animefringe april 2003 / reviews

Phoenix: Dawn
Format: left-right manga / 344 pages
Production: VIZ, LLC / Osamu Tezuka
Comments: Mandatory reading for any fan of manga or anime.
Animefringe Reviews:
Phoenix: Dawn

Part of a thirteen part series of manga, Phoenix: Dawn takes its readers all the way to the origins of the Japanese culture, back in the day of Queen Himiko. Set somewhere between 240 and 270 A.D., Dawn foreshadows the events of Phoenix: A Tale of the Future (released and reviewed last year, also by Viz) as mankind continues to wage pointless wars based solely on the vanity and poor judgment of a leader who has far too much power. In this volume -- marked volume one even though it was released after Future, domestically -- the story follows the life of Nagi, a young boy living on the volcanic island that is also home to the Phoenix. The legend of the Phoenix -- an immortal bird with blood that can grant eternal life -- can be found all over the world, thus why Dr. Tezuka chose it as the unifying factor for his series.

When Nagi's sister Hinaku grows ill, her husband has little choice but to hunt for the Phoenix so that he may kill it and give her a chance to live. However, he dies in the process, leaving her illness to take its course. But then, a strange man arrives at their island with knowledge of medicine, and to save his own life he offers his services as a doctor.

I don't want to ruin the plot, for it's rather complex and most of the fun of reading this story is its lack of predictability. I will say that eventually word gets out that the Phoenix is truly on Nagi's island, and when the aging Queen Himiko hears of this, it will take more than the simple islanders to keep her from searching for the ever-living bird.

This is an exquisite tale originally written in 1967. It looks cartoonish, but the subject matter contained within is as pivotal to the survival of the human race as other works of classic literature. More than a simple historical adventure, Dawn is a reminder of the past, a reflection of the present, and a warning of times to come. It is easy to see how Dr. Tezuka inspired an entire generation of people to imitate his style, and I'm not quite sure anyone has matched his skill yet.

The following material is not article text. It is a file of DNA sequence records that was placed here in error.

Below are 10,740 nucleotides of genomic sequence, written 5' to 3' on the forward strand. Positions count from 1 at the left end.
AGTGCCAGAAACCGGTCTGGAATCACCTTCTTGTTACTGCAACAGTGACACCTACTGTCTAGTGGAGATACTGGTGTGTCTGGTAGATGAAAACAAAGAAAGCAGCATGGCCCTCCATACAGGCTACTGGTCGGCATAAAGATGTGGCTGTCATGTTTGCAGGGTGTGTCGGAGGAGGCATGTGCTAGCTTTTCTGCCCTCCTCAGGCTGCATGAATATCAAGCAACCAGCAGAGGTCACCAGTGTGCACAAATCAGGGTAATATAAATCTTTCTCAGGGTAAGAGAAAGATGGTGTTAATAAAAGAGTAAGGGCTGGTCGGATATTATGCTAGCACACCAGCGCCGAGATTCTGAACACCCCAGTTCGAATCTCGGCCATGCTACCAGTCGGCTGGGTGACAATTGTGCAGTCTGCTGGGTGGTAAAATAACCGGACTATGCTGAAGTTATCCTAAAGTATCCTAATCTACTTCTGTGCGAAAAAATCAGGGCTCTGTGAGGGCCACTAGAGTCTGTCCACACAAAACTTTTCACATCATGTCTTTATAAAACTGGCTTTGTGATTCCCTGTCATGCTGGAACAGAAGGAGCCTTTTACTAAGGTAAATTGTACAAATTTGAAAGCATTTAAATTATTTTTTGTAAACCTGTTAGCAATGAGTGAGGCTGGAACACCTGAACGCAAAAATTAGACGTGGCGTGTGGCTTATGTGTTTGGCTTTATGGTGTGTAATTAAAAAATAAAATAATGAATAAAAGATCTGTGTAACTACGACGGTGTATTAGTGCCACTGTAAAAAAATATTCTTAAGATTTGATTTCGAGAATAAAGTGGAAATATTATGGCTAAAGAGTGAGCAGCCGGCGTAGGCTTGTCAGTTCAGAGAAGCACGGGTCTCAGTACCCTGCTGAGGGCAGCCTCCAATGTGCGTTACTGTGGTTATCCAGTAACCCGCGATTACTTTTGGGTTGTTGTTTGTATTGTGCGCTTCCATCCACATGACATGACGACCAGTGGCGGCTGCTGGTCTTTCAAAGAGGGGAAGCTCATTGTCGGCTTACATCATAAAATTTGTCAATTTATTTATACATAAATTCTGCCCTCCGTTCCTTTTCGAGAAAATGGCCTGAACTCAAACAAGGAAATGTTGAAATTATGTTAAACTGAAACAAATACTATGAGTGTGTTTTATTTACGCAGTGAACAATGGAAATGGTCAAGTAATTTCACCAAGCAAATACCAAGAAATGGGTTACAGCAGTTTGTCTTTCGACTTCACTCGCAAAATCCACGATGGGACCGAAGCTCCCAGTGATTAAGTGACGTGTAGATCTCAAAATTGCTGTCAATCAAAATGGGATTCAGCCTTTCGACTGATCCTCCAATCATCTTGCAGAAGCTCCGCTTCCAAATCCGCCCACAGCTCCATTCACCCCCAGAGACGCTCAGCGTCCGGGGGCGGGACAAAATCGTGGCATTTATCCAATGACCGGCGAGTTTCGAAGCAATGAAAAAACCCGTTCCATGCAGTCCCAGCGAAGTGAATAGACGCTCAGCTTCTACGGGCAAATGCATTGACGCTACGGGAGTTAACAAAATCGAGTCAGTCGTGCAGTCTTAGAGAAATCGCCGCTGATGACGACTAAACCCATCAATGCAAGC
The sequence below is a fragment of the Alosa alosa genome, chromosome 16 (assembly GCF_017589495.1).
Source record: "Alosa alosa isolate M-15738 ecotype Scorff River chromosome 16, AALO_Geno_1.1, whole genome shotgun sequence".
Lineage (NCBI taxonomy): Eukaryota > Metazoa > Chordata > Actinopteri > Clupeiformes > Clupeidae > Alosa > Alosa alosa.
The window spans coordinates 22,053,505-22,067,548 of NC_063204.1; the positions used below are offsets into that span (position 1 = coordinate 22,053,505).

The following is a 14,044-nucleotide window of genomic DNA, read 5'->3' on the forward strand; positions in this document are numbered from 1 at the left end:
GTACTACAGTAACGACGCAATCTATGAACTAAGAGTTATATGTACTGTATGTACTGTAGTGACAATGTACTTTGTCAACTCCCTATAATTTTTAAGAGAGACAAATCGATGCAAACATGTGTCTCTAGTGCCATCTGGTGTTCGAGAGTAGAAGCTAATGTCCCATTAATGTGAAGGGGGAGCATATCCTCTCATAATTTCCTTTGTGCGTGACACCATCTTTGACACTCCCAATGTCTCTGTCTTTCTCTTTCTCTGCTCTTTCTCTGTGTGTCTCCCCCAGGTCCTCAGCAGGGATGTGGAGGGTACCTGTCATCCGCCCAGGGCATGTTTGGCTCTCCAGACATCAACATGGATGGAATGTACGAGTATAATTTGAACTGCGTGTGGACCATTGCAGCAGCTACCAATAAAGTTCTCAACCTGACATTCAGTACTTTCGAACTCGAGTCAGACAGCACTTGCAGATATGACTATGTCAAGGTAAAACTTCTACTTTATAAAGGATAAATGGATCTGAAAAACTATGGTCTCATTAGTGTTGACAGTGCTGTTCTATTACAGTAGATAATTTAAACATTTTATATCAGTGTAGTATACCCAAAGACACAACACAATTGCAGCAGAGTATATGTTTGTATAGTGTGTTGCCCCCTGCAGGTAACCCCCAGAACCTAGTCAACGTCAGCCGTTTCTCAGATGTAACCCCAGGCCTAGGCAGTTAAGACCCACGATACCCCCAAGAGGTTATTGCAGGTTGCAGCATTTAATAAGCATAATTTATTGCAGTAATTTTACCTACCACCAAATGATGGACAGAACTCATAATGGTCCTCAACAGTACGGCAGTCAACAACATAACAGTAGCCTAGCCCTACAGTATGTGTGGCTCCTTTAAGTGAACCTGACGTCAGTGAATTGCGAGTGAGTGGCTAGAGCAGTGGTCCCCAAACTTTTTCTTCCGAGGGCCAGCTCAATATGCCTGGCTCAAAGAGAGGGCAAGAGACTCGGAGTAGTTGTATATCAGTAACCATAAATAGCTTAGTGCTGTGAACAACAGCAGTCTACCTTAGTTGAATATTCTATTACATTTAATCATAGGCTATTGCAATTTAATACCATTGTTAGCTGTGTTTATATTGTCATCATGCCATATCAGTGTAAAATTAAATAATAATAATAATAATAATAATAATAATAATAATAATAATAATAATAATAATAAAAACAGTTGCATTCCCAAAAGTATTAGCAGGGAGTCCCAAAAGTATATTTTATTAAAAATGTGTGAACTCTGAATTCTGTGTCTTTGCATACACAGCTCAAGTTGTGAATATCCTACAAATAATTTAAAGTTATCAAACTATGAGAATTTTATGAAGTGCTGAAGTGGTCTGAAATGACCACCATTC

The artwork, while dated, in no way hinders the excellence of the story. Despite its deceptively simple appearance, Dr. Tezuka actually employs groundbreaking angles for his scenes that still keep the eyes flowing from panel to panel.

The text appears typographically sound, and the price is rather good considering the thickness of the manga. This volume is the standard size of most of Viz's releases, which is a slight disappointment after the oversized release of Future. Yet, I suppose an oversized book must come along with an oversized price. If a smaller size helps convince more people to purchase this, then I wish Viz the best of luck in getting this to the largest possible audience. If this were printed from right to left, then Dawn would be perfect. This is what manga is all about, what every other manga strives to be. What's amazing about this book is that while it would be a masterpiece for any artist or writer, it's a fraction of what Dr. Tezuka has graced us with. I can't wait to get my hands on a translation of the next 11 volumes.

Most of the manga I read are more entertaining than enlightening. Most of them are comics, bound in book form. This is a graphic novel, in the truest sense of the word. I can't recommend this title enough to fans of manga, of literature, of humanity. I realize that I've done nothing but praise this book, and you may doubt that it's as good as I say it is, but trust me when I say words cannot describe how great this is. Read this volume and I promise you'll want to read the other twelve as much as I do.